In 1952 the Taylors' gate was replaced by a cattle guard. In 1973, the Butchers' removed this cattle guard and the foreman of the "Horse Ranch" installed a gate. The "Horse Ranch" foreman locked this gate from July to October, 1972, and again in October, 1973. He offered keys to the Butchers and the Petraneks, but the Petraneks refused to accept one. The Petraneks persisted in cutting locks on this gate after its closing in 1973, claiming a right to use the Suffolk-East road where it crossed the "Horse Ranch". The present lawsuit followed.

Plaintiff Taylor filed a complaint seeking to quiet title to his lands under claim of ownership and denying any claim of interest in these lands by defendants or any of them. Defendants filed an amended answer in which they denied any claim of ownership in plaintiff's lands, but they asserted that the public, or in the alternative they as private individuals, had acquired an easement by prescription in the road which crossed plaintiff's property and that this road could not be closed by a quiet title action.

Judge Nat Allen assumed jurisdiction and granted a preliminary injunction restraining defendants from going upon plaintiff's property during the pendency of the action. Following trial by the court sitting without a jury, Judge Allen entered findings of fact, conclusions of law and a decree quieting title in plaintiff, denying defendants' claims of public or private easement by prescription in the roadway, and enjoined defendants from asserting any interest in plaintiff's property or any claim of right to use any roadway across it. Defendants have appealed from this decree.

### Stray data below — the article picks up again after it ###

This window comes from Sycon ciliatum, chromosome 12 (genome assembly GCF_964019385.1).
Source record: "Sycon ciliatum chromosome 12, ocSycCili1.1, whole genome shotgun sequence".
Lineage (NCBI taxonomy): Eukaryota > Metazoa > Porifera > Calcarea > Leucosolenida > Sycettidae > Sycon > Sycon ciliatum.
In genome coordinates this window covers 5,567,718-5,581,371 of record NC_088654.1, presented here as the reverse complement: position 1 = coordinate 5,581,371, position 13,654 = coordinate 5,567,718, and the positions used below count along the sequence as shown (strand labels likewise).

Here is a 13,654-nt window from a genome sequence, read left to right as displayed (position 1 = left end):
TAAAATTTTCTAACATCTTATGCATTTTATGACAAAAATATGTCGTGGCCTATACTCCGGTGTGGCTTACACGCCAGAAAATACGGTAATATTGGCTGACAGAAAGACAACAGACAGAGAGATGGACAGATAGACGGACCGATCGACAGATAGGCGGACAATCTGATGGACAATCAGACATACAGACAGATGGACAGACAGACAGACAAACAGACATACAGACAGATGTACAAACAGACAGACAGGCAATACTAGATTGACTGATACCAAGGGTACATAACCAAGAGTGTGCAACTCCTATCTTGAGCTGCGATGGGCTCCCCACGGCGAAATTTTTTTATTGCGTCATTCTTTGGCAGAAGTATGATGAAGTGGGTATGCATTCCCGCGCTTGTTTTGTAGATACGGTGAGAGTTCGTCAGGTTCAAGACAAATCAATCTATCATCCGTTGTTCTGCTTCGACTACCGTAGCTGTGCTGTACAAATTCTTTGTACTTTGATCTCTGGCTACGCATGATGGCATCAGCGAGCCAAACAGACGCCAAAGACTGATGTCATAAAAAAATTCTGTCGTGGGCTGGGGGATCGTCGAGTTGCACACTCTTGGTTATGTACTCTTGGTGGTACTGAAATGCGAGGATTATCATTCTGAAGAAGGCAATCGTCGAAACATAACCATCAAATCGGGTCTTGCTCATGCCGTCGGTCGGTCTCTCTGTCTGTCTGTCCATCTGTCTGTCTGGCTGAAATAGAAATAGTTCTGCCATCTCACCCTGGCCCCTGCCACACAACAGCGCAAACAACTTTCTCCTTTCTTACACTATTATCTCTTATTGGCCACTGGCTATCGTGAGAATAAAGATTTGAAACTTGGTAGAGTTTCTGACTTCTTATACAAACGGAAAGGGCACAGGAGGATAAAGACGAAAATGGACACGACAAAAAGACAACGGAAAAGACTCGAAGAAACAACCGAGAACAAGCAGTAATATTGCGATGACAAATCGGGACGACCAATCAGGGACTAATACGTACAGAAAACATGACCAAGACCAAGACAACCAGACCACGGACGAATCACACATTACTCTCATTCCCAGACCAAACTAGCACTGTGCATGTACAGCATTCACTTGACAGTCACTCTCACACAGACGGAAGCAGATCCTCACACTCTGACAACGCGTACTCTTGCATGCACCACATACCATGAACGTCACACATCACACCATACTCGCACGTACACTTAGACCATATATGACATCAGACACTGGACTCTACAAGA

The issues on appeal can be summarized in this manner:

(1) The sufficiency of the evidence to establish a private road easement by prescription across plaintiff's land;

(2) The sufficiency of the evidence to establish a public road easement by prescription across plaintiff's land;

(3) Whether Fergus County is an indispensable party to defendants' claim of easement.

The legal principles governing defendants' attack on the sufficiency of the evidence to support the district court's findings are clear. Rule 52(a), M.R.Civ.P., provides in pertinent part:

"* * * Findings of fact shall not be set aside unless clearly erroneous, and due regard shall be given to the opportunity of the trial court to judge of the credibility of the witnesses * * *."

This Court's function on appeal is simply to determine whether there is substantial evidence to support the district court's findings and will not reverse them unless there is a clear preponderance of evidence against them. Merritt v. Merritt, 165 Mont. 172, 526 P.2d 1375; Finley v. Rutherford, 151 Mont. 488, 444 P.2d 306.

The law on acquiring a public or private easement by prescription is equally clear: